I will admit - I like to be in control. As a parent, this means I have to hold myself back on a daily basis from doing something for or saying something to my kids that undermines not only their ability to do things for themselves but also how they feel about themselves. It is a regular battle. Author and parent educator Vicki Hoefle suggests duct tape - for the parents’ mouth! Beyond ripping all the hairs off my upper lip, holding my tongue has become a daily practice that I am constantly working to master. Holding my tongue allows me to step back and think about what is really important as the end result of any given interaction I have with my kids. Again, in no way am I proficient with this -- it is a daily practice.
What is really important? That I teach my kids skills, that I have faith in their abilities, that I encourage them, and that I strengthen rather than fracture our relationship. How I react to and interact with my kids can build character strengths in my kids or tear them down.
Read this week's column in Jackson Hole News and Guide to consider the idea that while we are living with toddlers through teens, we are actually raising an adult. This is the last in my four-part series on ideas that stem from the college admissions scandal. See below to find past articles in the series exploring our deep love for our kids, anxieties we may have about their future and how we can help our kids to grow into thriving adults.
In thinking about this week's column in Jackson Hole News and Guide, I've found that it's really hard for me to not help my kids. In our house, we have expectations that our kids' morning routines are their own. This includes making their own breakfast and lunch. But sometimes they wake up tired; they don't given themselves enough time; they end up late for school. So what do I do? I help. I have no problem with this on the surface. I enjoy helping others. Yet my help with lunch making or putting dishes in the dishwasher is not allowing them to fully be in charge of their lives or learn what it takes to get somewhere on time. And honestly, since this pattern has become somewhat frequent in our house, I can become resentful. Resentful that I become the maid, resentful that I allow boundaries to slip.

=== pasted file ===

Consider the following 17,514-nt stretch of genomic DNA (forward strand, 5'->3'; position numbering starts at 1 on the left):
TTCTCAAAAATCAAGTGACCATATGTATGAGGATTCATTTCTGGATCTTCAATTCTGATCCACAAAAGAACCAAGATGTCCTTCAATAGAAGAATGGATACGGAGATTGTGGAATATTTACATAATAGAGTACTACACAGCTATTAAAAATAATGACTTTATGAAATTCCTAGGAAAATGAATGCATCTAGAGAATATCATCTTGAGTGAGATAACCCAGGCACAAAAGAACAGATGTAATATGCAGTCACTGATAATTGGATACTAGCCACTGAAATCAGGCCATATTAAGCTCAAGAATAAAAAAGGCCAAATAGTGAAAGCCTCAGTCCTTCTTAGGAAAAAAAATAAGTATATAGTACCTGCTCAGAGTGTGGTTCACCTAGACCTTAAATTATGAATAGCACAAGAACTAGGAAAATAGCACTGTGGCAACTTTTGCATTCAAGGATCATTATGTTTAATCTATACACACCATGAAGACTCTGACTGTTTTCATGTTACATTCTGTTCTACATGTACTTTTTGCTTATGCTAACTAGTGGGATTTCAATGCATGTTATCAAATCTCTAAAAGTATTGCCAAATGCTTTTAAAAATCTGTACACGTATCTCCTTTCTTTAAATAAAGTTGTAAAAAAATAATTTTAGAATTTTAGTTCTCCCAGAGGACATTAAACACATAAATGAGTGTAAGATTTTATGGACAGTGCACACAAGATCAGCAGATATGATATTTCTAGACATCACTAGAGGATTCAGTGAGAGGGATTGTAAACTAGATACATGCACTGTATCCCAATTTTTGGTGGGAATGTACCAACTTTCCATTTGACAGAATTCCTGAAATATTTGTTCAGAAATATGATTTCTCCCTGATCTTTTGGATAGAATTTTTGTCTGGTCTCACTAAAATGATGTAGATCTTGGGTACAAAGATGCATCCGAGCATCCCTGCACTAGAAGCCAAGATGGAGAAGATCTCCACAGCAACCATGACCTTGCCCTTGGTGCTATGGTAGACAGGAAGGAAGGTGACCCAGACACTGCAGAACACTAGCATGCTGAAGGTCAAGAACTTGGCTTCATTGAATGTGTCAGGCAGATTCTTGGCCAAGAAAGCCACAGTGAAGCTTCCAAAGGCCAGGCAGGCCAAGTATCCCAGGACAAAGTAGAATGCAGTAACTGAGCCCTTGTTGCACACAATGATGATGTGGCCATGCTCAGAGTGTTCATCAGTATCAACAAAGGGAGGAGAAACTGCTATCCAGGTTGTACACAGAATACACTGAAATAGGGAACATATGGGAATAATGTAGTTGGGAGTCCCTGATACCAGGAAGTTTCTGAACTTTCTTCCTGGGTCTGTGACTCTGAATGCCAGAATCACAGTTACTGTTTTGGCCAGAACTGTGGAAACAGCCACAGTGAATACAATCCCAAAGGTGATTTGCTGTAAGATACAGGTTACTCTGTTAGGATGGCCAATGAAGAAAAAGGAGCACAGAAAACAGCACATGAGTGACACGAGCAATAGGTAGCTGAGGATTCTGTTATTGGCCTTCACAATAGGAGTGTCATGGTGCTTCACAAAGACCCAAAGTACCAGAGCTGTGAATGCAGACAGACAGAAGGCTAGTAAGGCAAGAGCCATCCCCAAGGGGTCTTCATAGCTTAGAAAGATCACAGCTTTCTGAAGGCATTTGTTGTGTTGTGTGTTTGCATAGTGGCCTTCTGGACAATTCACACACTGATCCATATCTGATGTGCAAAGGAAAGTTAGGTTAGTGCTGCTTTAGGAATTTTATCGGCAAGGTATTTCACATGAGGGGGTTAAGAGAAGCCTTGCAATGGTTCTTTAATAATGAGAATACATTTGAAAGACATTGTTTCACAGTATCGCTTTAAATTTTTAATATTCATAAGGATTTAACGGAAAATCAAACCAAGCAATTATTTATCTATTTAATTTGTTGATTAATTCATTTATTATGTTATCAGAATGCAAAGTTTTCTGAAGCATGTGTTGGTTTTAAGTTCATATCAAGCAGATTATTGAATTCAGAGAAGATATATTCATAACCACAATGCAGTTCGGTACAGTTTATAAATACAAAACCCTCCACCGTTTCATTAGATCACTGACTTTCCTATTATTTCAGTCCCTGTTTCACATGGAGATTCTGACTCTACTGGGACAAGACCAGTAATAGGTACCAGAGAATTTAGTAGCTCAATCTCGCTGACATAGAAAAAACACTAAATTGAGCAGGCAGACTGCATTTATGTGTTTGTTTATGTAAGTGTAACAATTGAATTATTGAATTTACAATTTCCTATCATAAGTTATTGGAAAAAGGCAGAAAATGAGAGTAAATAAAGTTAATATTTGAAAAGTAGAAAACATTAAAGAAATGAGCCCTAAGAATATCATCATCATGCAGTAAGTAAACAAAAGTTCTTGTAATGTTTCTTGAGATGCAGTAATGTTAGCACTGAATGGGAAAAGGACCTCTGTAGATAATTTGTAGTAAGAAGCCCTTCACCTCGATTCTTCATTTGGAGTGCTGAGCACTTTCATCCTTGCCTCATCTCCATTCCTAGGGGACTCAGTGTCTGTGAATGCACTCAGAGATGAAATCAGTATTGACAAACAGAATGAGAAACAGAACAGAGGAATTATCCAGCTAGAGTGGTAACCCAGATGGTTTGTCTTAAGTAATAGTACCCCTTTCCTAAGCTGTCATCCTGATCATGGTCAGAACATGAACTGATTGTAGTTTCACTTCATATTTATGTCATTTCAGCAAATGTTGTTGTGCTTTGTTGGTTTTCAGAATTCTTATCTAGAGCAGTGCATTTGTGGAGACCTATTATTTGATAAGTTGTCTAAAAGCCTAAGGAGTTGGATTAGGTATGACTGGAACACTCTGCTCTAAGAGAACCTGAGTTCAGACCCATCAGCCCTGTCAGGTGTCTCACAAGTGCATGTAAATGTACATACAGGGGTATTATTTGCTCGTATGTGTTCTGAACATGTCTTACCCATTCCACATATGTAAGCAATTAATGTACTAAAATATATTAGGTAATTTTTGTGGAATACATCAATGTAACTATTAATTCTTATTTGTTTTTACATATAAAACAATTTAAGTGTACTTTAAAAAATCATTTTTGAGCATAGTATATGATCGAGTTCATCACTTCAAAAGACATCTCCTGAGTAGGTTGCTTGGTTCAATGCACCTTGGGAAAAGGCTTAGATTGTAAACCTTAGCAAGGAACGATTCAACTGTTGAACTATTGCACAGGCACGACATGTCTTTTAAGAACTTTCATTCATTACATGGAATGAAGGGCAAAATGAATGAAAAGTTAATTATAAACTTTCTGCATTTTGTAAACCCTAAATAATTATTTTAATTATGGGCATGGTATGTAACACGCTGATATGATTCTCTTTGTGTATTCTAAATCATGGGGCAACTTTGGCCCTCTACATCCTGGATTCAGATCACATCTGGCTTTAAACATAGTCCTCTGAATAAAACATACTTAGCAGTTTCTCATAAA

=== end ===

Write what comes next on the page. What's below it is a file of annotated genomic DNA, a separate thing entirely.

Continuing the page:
This morning I said to my kids, "It's no skin off my back if you are late to school". I said this with kindness. Whatever consequences they receive from the school for being late is on them. I also said, "the problem is that it's really hard for me to not help, especially when we're all running around and stressed about being late". I told them I'm going to try really hard to stop helping in the mornings. This will be hard for me, and in reading this it may sound unkind. But because this problem keeps coming back in our house, my helping is not teaching them responsibility for their own lives.
My family's morning routine is just a small example of the things we do for our kids that they are capable of doing for themselves. Where do you find the balance between helping your kids and holding them responsible for doing things for themselves, even if it means there might be consequences if they don't get it "right"? Read this week's column in the Jackson Hole News and Guide to consider the balance between helping our kids navigate life experiences and sheltering them from what life throws their way; and the fear and love that motivates us to do things for our kids.
The recent college admission scandal brings up many thoughts on today’s parenting challenges. My newest column in Jackson Hole News & Guide is the third in a biweekly four-part series that explores our deep love for our kids, anxieties we may have about their future and how we can help our kids to grow into thriving adults.
I've been thinking a lot about my recent column in Jackson Hole News & Guide titled "Think who, not what, you want your kids to be". Take a minute and think -- what is most important to you in your child's development as they launch into adulthood? Does it stem from values and internal character traits, or does it stem from external forces and material gains? There can be arguments for the value of both; and often in today's world it can be easy to overlook the internal traits for the external gains.
While the title of the article speaks to the importance of our kids' character, the article is mostly about our fears and worries about our kids' futures. I know all too well that our fears and worries can come up when we focus on who our kids become just as much as when we focus on what our kids become. The point is that relaxing about our kids' futures might be the best way for them to not only thrive but to also allow their own identities, hopes and dreams to emerge.
The recent college admission scandal brings up many thoughts on today’s parenting challenges. This week's column is the second in a biweekly four-part series that explores our deep love for our kids, anxieties we may have about their futures and how we can help our kids to grow into thriving adults.
Read my latest article to ponder these ideas more - and check out my newest class "Raising an Adult" if you want to explore these ideas in your family.